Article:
Stafford quietly having one of the best seasons in franchise history

Posted Dec 7, 2011

Something that’s been lost in all the recent hoopla surrounding Ndamukong Suh and the Lions thinking penalty flags are collectable items, is the season quarterback Matthew Stafford is having.

After missing 19 games because of injury in his first two seasons, Stafford’s right arm is the biggest reason the Lions are sitting at 7-5.

Stafford is in the midst of one of the finest seasons for a quarterback in Lions history and its no coincidence the team is also in the NFC  playoff hunt.

Stafford ranks near the top of the NFL in every major statistical passing category.

“He’s dealt with a lot of situations this year,” said Lions coach Jim Schwartz of his quarterback. “He’s dealt with a couple injuries that he’s played through. He’s dealt with eight of our 12 games being against division leaders or legitimate playoff contenders. He’s had a tough draw.

“We’ve had to come from behind and we’ve also had some games where we needed him to get hot on offense and take it over.  He’s been able to do that.”

Stafford ranks fifth in the league in yards (3,327), fourth in touchdowns (27), eighth in completion percentage (63.0), ninth in rating (91.3) and has completed the second-most passes of 40-plus yards (11).

“This is his third year but if you look at the number of starts he’s had he’s still relatively young in his career; but he’s playing at a very, very high level,” said Lions back-up quarterback Shaun Hill.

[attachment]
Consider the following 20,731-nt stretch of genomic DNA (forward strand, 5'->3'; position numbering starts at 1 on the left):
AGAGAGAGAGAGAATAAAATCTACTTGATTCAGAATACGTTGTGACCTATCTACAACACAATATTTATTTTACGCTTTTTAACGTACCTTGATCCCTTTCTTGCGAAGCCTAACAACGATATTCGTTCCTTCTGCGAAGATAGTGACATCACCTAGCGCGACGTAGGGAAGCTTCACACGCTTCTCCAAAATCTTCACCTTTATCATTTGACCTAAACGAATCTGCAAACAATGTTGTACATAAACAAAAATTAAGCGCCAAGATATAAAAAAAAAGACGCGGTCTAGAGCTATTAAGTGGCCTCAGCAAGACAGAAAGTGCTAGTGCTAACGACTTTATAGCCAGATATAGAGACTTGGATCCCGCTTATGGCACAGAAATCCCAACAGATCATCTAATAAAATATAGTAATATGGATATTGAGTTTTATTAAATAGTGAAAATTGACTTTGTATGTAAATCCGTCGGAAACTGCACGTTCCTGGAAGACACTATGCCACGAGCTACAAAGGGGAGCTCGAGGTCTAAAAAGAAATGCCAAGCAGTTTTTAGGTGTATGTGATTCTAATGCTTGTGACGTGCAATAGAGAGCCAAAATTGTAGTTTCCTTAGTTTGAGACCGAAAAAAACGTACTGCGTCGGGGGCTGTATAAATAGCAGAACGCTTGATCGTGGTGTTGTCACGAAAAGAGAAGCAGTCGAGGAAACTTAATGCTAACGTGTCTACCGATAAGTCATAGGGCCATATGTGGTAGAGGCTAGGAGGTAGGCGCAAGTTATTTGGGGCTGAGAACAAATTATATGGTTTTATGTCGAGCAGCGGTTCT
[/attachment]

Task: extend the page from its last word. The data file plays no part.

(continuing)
Stafford has also done it playing through ankle and finger injuries.

“I don’t think people truly understand how tough it is to play with a broken index finger,” Hill said. “There’s obviously no question he’s a tough guy.”

Stafford needs to average 253 yards over the next four games to break Scott Mitchell’s club record of 4,338 passing yards in a season set in 1995.

Stafford is five touchdowns away from Mitchell’s record of 32 for a season and will likely break the record for completions percentage (63.28) in a season set by Jon Kitna in 2007.

“Through the first 12 (games) he’s on a good path,” Schwartz said. “But we still have four games to go.”

It’s those last four games that will ultimatly define Stafford’s season, though.

Statistics are great and team records last forever, but the elite quarterbacks in the NFL (Tom Brady, Drew Brees, Aaron Rodgers and Peyton Manning) take their teams to the playoffs and they've all won championships.

I suspect something would be missing for Stafford if he broke all those records but didn’t lead the Lions into the playoffs.